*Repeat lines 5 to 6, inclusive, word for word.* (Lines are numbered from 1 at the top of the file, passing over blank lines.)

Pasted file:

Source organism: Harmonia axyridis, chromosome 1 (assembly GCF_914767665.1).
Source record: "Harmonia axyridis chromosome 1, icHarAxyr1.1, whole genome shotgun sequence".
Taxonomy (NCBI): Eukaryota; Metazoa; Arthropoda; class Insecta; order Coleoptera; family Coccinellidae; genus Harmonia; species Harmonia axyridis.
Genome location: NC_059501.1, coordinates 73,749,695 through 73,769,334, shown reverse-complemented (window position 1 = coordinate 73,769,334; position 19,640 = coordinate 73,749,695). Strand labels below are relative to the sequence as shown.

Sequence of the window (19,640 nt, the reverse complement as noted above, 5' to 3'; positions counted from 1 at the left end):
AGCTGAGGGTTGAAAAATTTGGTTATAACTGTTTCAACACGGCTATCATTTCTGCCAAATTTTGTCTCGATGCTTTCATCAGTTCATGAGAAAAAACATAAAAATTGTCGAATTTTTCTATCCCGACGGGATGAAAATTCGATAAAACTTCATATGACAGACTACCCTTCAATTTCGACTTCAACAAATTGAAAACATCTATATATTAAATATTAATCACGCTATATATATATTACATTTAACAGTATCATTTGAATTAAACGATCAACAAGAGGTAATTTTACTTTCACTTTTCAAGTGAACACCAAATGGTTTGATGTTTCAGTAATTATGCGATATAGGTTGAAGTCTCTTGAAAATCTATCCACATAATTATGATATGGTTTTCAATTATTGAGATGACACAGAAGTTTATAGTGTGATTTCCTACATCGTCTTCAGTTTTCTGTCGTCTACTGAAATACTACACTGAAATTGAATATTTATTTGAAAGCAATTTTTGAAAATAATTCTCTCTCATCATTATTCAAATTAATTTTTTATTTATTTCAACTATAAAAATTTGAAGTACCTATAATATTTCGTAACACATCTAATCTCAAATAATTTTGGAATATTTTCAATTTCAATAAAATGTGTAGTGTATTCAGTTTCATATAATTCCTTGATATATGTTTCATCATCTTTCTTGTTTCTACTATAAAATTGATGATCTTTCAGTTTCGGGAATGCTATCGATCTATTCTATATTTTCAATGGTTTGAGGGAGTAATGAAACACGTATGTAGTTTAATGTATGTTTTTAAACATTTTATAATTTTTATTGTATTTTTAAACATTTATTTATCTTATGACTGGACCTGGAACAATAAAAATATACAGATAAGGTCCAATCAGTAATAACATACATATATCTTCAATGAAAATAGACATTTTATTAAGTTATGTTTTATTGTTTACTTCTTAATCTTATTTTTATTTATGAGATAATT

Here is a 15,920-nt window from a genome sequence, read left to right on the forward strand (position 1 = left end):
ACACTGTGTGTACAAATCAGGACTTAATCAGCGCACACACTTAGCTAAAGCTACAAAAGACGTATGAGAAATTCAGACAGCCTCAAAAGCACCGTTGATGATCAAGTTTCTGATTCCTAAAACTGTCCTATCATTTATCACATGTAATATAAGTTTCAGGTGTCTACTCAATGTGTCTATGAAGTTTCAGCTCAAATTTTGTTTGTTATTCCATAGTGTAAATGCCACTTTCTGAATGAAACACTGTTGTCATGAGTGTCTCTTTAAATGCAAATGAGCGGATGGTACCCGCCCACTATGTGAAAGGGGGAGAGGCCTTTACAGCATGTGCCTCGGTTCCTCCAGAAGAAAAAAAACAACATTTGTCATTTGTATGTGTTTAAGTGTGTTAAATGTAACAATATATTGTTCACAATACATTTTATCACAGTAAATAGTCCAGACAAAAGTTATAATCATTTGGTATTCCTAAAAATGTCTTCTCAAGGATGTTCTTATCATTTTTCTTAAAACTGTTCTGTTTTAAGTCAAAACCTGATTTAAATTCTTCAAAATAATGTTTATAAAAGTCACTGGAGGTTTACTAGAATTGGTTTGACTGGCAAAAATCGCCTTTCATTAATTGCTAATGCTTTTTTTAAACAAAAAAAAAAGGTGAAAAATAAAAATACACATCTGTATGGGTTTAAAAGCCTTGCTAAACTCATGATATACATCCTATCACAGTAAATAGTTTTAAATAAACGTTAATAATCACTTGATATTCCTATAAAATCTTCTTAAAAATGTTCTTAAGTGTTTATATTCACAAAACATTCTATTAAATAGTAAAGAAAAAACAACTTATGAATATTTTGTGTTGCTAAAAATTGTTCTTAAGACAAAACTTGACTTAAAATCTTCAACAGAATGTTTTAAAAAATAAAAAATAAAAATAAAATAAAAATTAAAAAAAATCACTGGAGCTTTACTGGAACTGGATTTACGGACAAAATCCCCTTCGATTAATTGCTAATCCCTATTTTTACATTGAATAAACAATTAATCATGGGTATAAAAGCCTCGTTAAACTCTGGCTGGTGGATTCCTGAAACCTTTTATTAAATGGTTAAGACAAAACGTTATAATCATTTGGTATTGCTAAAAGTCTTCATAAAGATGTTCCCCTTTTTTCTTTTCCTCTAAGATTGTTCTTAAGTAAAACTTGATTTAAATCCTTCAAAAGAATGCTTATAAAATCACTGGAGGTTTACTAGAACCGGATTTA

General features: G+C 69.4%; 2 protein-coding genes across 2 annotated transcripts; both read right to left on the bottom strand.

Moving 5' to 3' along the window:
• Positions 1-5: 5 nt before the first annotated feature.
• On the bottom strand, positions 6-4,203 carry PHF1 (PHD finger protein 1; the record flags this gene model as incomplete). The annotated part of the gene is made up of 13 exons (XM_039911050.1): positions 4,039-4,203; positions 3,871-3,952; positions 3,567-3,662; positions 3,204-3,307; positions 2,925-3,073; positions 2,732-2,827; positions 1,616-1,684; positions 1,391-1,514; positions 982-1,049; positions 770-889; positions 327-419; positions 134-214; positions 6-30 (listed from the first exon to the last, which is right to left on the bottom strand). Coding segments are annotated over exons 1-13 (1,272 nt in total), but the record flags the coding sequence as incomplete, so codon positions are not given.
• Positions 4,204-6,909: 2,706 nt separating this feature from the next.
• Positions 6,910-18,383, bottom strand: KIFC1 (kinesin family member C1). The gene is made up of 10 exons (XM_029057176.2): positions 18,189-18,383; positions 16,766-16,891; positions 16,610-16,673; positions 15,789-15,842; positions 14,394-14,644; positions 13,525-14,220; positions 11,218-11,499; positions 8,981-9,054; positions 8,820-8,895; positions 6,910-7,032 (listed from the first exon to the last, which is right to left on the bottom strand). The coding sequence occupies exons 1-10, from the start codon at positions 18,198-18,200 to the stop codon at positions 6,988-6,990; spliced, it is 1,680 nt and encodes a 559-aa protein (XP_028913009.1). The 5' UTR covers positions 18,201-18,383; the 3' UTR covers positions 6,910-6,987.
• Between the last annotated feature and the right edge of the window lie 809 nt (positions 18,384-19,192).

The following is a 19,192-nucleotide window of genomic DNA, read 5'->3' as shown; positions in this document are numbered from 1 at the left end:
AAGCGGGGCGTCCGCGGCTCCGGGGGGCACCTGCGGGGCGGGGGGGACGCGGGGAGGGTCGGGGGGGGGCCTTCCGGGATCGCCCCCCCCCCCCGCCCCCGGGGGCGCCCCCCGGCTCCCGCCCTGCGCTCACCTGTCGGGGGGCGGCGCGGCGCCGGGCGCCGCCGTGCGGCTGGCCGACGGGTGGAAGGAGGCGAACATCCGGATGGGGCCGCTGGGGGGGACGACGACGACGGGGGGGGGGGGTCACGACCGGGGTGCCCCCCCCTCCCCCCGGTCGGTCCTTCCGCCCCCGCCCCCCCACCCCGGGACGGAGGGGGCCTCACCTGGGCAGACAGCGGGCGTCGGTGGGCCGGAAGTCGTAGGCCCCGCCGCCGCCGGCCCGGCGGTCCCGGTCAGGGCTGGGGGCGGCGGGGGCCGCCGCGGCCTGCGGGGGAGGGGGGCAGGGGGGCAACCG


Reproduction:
Sequence of the window (19,640 nt, the reverse complement as noted above, 5' to 3'; positions counted from 1 at the left end):
AGCTGAGGGTTGAAAAATTTGGTTATAACTGTTTCAACACGGCTATCATTTCTGCCAAATTTTGTCTCGATGCTTTCATCAGTTCATGAGAAAAAACATAAAAATTGTCGAATTTTTCTATCCCGACGGGATGAAAATTCGATAAAACTTCATATGACAGACTACCCTTCAATTTCGACTTCAACAAATTGAAAACATCTATATATTAAATATTAATCACGCTATATATATATTACATTTAACAGTATCATTTGAATTAAACGATCAACAAGAGGTAATTTTACTTTCACTTTTCAAGTGAACACCAAATGGTTTGATGTTTCAGTAATTATGCGATATAGGTTGAAGTCTCTTGAAAATCTATCCACATAATTATGATATGGTTTTCAATTATTGAGATGACACAGAAGTTTATAGTGTGATTTCCTACATCGTCTTCAGTTTTCTGTCGTCTACTGAAATACTACACTGAAATTGAATATTTATTTGAAAGCAATTTTTGAAAATAATTCTCTCTCATCATTATTCAAATTAATTTTTTATTTATTTCAACTATAAAAATTTGAAGTACCTATAATATTTCGTAACACATCTAATCTCAAATAATTTTGGAATATTTTCAATTTCAATAAAATGTGTAGTGTATTCAGTTTCATATAATTCCTTGATATATGTTTCATCATCTTTCTTGTTTCTACTATAAAATTGATGATCTTTCAGTTTCGGGAATGCTATCGATCTATTCTATATTTTCAATGGTTTGAGGGAGTAATGAAACACGTATGTAGTTTAATGTATGTTTTTAAACATTTTATAATTTTTATTGTATTTTTAAACATTTATTTATCTTATGACTGGACCTGGAACAATAAAAATATACAGATAAGGTCCAATCAGTAATAACATACATATATCTTCAATGAAAATAGACATTTTATTAAGTTATGTTTTATTGTTTACTTCTTAATCTTATTTTTATTTATGAGATAATT